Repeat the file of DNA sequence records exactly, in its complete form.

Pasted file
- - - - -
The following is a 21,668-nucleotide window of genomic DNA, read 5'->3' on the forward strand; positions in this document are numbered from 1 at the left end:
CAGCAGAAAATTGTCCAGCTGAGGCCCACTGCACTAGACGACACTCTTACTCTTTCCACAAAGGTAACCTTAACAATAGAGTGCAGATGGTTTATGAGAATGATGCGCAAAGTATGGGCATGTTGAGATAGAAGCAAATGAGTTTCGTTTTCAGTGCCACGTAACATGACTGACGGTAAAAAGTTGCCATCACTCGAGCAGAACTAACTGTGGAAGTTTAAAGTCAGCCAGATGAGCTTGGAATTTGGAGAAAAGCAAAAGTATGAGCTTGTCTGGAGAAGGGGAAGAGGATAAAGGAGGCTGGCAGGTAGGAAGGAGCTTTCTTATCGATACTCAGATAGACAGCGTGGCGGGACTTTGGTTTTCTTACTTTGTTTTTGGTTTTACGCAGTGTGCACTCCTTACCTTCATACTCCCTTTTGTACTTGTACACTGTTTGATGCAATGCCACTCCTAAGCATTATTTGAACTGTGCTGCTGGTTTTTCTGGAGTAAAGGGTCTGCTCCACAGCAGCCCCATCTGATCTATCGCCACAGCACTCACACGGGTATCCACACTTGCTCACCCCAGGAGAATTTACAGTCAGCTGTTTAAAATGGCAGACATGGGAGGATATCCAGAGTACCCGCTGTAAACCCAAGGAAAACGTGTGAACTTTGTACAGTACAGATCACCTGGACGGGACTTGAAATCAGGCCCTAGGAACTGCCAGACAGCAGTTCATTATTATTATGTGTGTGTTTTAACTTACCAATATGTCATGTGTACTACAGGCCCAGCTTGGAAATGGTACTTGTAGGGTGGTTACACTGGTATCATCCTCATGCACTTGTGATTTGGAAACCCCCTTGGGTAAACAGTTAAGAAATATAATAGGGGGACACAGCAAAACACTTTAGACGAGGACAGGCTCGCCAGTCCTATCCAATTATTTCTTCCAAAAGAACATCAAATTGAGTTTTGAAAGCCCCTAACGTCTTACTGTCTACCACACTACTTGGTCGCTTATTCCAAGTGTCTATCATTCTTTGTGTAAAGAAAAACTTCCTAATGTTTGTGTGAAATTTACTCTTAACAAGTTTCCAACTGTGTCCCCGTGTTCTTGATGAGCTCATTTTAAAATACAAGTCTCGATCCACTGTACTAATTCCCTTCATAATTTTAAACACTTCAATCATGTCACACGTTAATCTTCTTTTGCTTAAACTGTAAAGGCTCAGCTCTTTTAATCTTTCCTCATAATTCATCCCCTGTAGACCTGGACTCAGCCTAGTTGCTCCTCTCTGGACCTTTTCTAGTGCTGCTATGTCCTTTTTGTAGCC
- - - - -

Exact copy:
The following is a 21,668-nucleotide window of genomic DNA, read 5'->3' on the forward strand; positions in this document are numbered from 1 at the left end:
CAGCAGAAAATTGTCCAGCTGAGGCCCACTGCACTAGACGACACTCTTACTCTTTCCACAAAGGTAACCTTAACAATAGAGTGCAGATGGTTTATGAGAATGATGCGCAAAGTATGGGCATGTTGAGATAGAAGCAAATGAGTTTCGTTTTCAGTGCCACGTAACATGACTGACGGTAAAAAGTTGCCATCACTCGAGCAGAACTAACTGTGGAAGTTTAAAGTCAGCCAGATGAGCTTGGAATTTGGAGAAAAGCAAAAGTATGAGCTTGTCTGGAGAAGGGGAAGAGGATAAAGGAGGCTGGCAGGTAGGAAGGAGCTTTCTTATCGATACTCAGATAGACAGCGTGGCGGGACTTTGGTTTTCTTACTTTGTTTTTGGTTTTACGCAGTGTGCACTCCTTACCTTCATACTCCCTTTTGTACTTGTACACTGTTTGATGCAATGCCACTCCTAAGCATTATTTGAACTGTGCTGCTGGTTTTTCTGGAGTAAAGGGTCTGCTCCACAGCAGCCCCATCTGATCTATCGCCACAGCACTCACACGGGTATCCACACTTGCTCACCCCAGGAGAATTTACAGTCAGCTGTTTAAAATGGCAGACATGGGAGGATATCCAGAGTACCCGCTGTAAACCCAAGGAAAACGTGTGAACTTTGTACAGTACAGATCACCTGGACGGGACTTGAAATCAGGCCCTAGGAACTGCCAGACAGCAGTTCATTATTATTATGTGTGTGTTTTAACTTACCAATATGTCATGTGTACTACAGGCCCAGCTTGGAAATGGTACTTGTAGGGTGGTTACACTGGTATCATCCTCATGCACTTGTGATTTGGAAACCCCCTTGGGTAAACAGTTAAGAAATATAATAGGGGGACACAGCAAAACACTTTAGACGAGGACAGGCTCGCCAGTCCTATCCAATTATTTCTTCCAAAAGAACATCAAATTGAGTTTTGAAAGCCCCTAACGTCTTACTGTCTACCACACTACTTGGTCGCTTATTCCAAGTGTCTATCATTCTTTGTGTAAAGAAAAACTTCCTAATGTTTGTGTGAAATTTACTCTTAACAAGTTTCCAACTGTGTCCCCGTGTTCTTGATGAGCTCATTTTAAAATACAAGTCTCGATCCACTGTACTAATTCCCTTCATAATTTTAAACACTTCAATCATGTCACACGTTAATCTTCTTTTGCTTAAACTGTAAAGGCTCAGCTCTTTTAATCTTTCCTCATAATTCATCCCCTGTAGACCTGGACTCAGCCTAGTTGCTCCTCTCTGGACCTTTTCTAGTGCTGCTATGTCCTTTTTGTAGCC